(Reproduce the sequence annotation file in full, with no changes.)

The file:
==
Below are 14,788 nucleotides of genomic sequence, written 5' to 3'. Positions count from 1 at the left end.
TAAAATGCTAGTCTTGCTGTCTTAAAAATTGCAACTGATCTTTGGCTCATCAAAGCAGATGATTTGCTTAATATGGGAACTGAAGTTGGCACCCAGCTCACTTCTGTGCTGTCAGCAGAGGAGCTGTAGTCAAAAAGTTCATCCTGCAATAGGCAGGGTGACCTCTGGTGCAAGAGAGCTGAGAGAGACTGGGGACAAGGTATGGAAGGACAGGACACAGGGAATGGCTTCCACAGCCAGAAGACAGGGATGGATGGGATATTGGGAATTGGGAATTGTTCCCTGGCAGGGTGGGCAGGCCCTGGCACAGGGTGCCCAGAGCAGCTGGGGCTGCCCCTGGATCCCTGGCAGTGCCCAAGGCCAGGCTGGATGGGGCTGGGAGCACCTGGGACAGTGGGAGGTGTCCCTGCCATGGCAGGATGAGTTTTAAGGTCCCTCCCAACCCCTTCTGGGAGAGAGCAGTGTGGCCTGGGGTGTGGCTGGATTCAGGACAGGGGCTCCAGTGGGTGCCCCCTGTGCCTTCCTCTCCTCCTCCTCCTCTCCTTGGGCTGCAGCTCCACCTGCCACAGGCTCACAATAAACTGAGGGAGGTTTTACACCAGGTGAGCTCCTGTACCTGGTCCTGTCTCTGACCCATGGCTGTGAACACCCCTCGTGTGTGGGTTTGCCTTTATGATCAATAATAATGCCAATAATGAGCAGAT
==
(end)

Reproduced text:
Below are 14,788 nucleotides of genomic sequence, written 5' to 3'. Positions count from 1 at the left end.
TAAAATGCTAGTCTTGCTGTCTTAAAAATTGCAACTGATCTTTGGCTCATCAAAGCAGATGATTTGCTTAATATGGGAACTGAAGTTGGCACCCAGCTCACTTCTGTGCTGTCAGCAGAGGAGCTGTAGTCAAAAAGTTCATCCTGCAATAGGCAGGGTGACCTCTGGTGCAAGAGAGCTGAGAGAGACTGGGGACAAGGTATGGAAGGACAGGACACAGGGAATGGCTTCCACAGCCAGAAGACAGGGATGGATGGGATATTGGGAATTGGGAATTGTTCCCTGGCAGGGTGGGCAGGCCCTGGCACAGGGTGCCCAGAGCAGCTGGGGCTGCCCCTGGATCCCTGGCAGTGCCCAAGGCCAGGCTGGATGGGGCTGGGAGCACCTGGGACAGTGGGAGGTGTCCCTGCCATGGCAGGATGAGTTTTAAGGTCCCTCCCAACCCCTTCTGGGAGAGAGCAGTGTGGCCTGGGGTGTGGCTGGATTCAGGACAGGGGCTCCAGTGGGTGCCCCCTGTGCCTTCCTCTCCTCCTCCTCCTCTCCTTGGGCTGCAGCTCCACCTGCCACAGGCTCACAATAAACTGAGGGAGGTTTTACACCAGGTGAGCTCCTGTACCTGGTCCTGTCTCTGACCCATGGCTGTGAACACCCCTCGTGTGTGGGTTTGCCTTTATGATCAATAATAATGCCAATAATGAGCAGAT